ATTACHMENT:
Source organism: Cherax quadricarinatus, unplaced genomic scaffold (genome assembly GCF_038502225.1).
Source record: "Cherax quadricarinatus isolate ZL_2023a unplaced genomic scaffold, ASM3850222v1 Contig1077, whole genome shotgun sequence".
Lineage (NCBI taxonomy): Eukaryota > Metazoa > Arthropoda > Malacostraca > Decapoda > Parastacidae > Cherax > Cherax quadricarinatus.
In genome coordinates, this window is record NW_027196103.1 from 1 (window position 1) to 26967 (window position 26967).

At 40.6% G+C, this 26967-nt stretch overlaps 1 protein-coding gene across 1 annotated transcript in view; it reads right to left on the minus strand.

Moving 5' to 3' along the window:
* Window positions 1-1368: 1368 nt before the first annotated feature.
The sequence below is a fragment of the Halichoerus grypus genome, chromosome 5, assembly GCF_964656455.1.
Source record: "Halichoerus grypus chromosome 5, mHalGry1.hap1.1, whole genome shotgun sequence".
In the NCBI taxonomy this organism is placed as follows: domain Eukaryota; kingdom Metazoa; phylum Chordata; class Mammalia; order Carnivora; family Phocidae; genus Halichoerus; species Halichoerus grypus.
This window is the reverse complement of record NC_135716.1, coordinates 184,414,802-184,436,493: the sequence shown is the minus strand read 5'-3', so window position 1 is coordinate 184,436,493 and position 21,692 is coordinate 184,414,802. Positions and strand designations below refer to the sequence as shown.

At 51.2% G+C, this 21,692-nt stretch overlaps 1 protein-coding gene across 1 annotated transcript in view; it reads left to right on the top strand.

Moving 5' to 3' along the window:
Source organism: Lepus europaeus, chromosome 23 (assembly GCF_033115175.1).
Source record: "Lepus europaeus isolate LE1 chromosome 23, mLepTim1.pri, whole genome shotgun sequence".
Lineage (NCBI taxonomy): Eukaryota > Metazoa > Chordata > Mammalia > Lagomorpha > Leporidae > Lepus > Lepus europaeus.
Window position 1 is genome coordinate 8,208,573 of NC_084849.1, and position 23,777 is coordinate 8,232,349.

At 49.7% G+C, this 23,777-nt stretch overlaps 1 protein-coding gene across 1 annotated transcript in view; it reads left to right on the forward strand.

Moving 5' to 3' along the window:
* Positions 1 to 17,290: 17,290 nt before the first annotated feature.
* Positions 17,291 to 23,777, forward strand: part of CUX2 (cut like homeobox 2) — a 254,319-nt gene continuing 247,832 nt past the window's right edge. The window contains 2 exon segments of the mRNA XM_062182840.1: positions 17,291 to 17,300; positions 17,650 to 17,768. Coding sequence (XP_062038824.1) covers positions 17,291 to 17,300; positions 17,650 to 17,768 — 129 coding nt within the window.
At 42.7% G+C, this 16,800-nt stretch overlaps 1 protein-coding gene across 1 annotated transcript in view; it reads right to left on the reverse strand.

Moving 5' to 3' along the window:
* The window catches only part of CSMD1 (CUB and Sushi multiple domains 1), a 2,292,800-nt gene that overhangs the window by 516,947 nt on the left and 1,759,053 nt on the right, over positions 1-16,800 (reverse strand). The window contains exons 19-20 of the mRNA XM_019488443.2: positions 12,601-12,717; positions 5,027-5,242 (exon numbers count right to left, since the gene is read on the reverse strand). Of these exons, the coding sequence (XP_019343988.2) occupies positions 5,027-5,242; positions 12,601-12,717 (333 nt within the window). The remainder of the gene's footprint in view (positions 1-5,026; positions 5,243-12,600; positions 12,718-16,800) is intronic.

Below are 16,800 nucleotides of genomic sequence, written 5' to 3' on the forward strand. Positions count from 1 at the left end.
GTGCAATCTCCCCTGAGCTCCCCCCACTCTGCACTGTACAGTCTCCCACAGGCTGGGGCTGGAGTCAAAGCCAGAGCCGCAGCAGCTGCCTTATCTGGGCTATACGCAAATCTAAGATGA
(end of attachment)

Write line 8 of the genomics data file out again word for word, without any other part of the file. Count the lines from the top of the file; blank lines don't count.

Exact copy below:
The sequence below is a fragment of the Halichoerus grypus genome, chromosome 5, assembly GCF_964656455.1.